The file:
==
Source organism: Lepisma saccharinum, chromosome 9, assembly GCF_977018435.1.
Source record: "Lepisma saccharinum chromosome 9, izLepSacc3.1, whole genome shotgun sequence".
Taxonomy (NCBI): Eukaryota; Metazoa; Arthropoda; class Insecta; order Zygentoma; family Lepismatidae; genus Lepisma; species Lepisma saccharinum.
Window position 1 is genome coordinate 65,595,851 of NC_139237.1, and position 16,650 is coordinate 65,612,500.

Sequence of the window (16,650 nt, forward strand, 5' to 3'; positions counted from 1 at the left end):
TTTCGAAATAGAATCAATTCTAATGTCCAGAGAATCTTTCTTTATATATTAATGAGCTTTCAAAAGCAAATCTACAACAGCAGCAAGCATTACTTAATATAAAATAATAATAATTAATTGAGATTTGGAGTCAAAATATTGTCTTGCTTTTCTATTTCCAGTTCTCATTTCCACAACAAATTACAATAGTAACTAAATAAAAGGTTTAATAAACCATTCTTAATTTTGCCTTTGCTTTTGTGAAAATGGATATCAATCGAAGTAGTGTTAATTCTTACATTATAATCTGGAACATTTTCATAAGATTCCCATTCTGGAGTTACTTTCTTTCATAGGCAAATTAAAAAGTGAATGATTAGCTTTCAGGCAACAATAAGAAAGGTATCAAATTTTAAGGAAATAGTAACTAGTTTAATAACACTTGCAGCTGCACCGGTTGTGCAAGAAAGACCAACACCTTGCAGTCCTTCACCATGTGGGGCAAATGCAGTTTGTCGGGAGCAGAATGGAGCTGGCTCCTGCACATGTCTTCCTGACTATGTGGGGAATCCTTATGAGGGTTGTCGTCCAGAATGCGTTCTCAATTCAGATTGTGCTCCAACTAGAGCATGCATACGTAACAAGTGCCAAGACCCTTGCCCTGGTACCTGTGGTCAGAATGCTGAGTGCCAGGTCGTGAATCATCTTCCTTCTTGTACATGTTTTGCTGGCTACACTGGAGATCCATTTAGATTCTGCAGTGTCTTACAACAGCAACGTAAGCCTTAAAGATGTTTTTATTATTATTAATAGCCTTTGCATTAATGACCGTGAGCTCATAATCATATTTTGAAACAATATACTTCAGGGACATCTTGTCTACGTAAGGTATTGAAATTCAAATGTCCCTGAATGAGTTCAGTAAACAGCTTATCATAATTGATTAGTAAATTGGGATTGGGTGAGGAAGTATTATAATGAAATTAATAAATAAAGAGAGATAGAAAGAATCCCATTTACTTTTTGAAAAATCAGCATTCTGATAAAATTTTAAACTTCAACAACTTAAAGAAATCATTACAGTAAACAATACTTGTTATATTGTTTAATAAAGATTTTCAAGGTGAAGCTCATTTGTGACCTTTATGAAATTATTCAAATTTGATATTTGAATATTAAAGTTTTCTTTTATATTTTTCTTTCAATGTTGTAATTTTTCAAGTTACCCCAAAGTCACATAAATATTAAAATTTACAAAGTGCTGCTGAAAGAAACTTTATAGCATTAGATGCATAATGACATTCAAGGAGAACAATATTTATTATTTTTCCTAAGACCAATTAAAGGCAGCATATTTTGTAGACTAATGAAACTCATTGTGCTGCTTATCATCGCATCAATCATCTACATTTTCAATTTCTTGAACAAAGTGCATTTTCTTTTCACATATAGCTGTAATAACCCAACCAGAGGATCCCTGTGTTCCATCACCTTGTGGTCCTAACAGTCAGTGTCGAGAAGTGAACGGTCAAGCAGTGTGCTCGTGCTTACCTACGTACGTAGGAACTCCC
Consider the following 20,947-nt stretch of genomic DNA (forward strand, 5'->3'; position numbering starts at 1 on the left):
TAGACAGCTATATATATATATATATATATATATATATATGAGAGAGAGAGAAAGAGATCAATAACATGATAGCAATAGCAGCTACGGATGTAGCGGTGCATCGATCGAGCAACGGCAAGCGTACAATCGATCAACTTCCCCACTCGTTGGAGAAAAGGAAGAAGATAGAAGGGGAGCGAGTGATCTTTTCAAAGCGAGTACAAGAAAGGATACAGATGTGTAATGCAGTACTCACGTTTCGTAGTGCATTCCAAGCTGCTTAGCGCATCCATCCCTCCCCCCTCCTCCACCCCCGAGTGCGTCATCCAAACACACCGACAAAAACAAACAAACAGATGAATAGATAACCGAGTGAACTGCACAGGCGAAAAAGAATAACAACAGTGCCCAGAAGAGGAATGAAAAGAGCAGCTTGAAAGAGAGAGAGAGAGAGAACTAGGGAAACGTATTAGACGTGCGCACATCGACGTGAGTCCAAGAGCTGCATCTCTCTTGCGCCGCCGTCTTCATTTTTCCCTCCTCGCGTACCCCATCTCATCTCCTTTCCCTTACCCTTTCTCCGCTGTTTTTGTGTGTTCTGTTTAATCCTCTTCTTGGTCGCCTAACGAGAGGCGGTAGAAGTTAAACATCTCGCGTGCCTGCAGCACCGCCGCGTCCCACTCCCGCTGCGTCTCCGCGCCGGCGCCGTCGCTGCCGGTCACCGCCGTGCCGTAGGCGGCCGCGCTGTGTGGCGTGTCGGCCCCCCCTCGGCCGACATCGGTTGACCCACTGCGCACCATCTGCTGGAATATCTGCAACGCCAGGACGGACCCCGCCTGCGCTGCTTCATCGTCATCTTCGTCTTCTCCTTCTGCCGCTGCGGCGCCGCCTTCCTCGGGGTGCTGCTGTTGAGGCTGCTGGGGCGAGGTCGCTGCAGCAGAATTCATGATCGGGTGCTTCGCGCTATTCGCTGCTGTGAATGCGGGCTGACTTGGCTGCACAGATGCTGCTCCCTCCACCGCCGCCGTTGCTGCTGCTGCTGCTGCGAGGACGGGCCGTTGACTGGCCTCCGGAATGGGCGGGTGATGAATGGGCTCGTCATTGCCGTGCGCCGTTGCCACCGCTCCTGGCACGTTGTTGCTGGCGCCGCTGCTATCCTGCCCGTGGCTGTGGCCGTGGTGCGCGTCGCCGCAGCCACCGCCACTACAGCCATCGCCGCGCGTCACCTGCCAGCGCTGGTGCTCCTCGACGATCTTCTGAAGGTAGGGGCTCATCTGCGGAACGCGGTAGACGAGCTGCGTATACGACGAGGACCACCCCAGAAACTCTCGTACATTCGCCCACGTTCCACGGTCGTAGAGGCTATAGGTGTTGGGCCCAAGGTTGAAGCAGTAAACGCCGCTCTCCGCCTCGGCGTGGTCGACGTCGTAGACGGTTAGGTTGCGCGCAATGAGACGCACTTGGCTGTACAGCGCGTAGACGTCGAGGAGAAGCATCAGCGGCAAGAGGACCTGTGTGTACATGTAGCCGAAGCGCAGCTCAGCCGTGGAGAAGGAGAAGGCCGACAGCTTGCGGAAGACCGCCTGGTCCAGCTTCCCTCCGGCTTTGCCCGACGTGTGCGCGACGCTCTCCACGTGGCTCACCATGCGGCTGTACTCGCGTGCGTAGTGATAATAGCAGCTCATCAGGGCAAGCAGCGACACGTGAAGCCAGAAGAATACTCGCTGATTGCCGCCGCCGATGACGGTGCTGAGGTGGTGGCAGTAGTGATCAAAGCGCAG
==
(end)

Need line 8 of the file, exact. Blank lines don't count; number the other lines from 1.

TAGACAGCTATATATATATATATATATATATATATATATGAGAGAGAGAGAAAGAGATCAATAACATGATAGCAATAGCAGCTACGGATGTAGCGGTGCATCGATCGAGCAACGGCAAGCGTACAATCGATCAACTTCCCCACTCGTTGGAGAAAAGGAAGAAGATAGAAGGGGAGCGAGTGATCTTTTCAAAGCGAGTACAAGAAAGGATACAGATGTGTAATGCAGTACTCACGTTTCGTAGTGCATTCCAAGCTGCTTAGCGCATCCATCCCTCCCCCCTCCTCCACCCCCGAGTGCGTCATCCAAACACACCGACAAAAACAAACAAACAGATGAATAGATAACCGAGTGAACTGCACAGGCGAAAAAGAATAACAACAGTGCCCAGAAGAGGAATGAAAAGAGCAGCTTGAAAGAGAGAGAGAGAGAGAACTAGGGAAACGTATTAGACGTGCGCACATCGACGTGAGTCCAAGAGCTGCATCTCTCTTGCGCCGCCGTCTTCATTTTTCCCTCCTCGCGTACCCCATCTCATCTCCTTTCCCTTACCCTTTCTCCGCTGTTTTTGTGTGTTCTGTTTAATCCTCTTCTTGGTCGCCTAACGAGAGGCGGTAGAAGTTAAACATCTCGCGTGCCTGCAGCACCGCCGCGTCCCACTCCCGCTGCGTCTCCGCGCCGGCGCCGTCGCTGCCGGTCACCGCCGTGCCGTAGGCGGCCGCGCTGTGTGGCGTGTCGGCCCCCCCTCGGCCGACATCGGTTGACCCACTGCGCACCATCTGCTGGAATATCTGCAACGCCAGGACGGACCCCGCCTGCGCTGCTTCATCGTCATCTTCGTCTTCTCCTTCTGCCGCTGCGGCGCCGCCTTCCTCGGGGTGCTGCTGTTGAGGCTGCTGGGGCGAGGTCGCTGCAGCAGAATTCATGATCGGGTGCTTCGCGCTATTCGCTGCTGTGAATGCGGGCTGACTTGGCTGCACAGATGCTGCTCCCTCCACCGCCGCCGTTGCTGCTGCTGCTGCTGCGAGGACGGGCCGTTGACTGGCCTCCGGAATGGGCGGGTGATGAATGGGCTCGTCATTGCCGTGCGCCGTTGCCACCGCTCCTGGCACGTTGTTGCTGGCGCCGCTGCTATCCTGCCCGTGGCTGTGGCCGTGGTGCGCGTCGCCGCAGCCACCGCCACTACAGCCATCGCCGCGCGTCACCTGCCAGCGCTGGTGCTCCTCGACGATCTTCTGAAGGTAGGGGCTCATCTGCGGAACGCGGTAGACGAGCTGCGTATACGACGAGGACCACCCCAGAAACTCTCGTACATTCGCCCACGTTCCACGGTCGTAGAGGCTATAGGTGTTGGGCCCAAGGTTGAAGCAGTAAACGCCGCTCTCCGCCTCGGCGTGGTCGACGTCGTAGACGGTTAGGTTGCGCGCAATGAGACGCACTTGGCTGTACAGCGCGTAGACGTCGAGGAGAAGCATCAGCGGCAAGAGGACCTGTGTGTACATGTAGCCGAAGCGCAGCTCAGCCGTGGAGAAGGAGAAGGCCGACAGCTTGCGGAAGACCGCCTGGTCCAGCTTCCCTCCGGCTTTGCCCGACGTGTGCGCGACGCTCTCCACGTGGCTCACCATGCGGCTGTACTCGCGTGCGTAGTGATAATAGCAGCTCATCAGGGCAAGCAGCGACACGTGAAGCCAGAAGAATACTCGCTGATTGCCGCCGCCGATGACGGTGCTGAGGTGGTGGCAGTAGTGATCAAAGCGCAG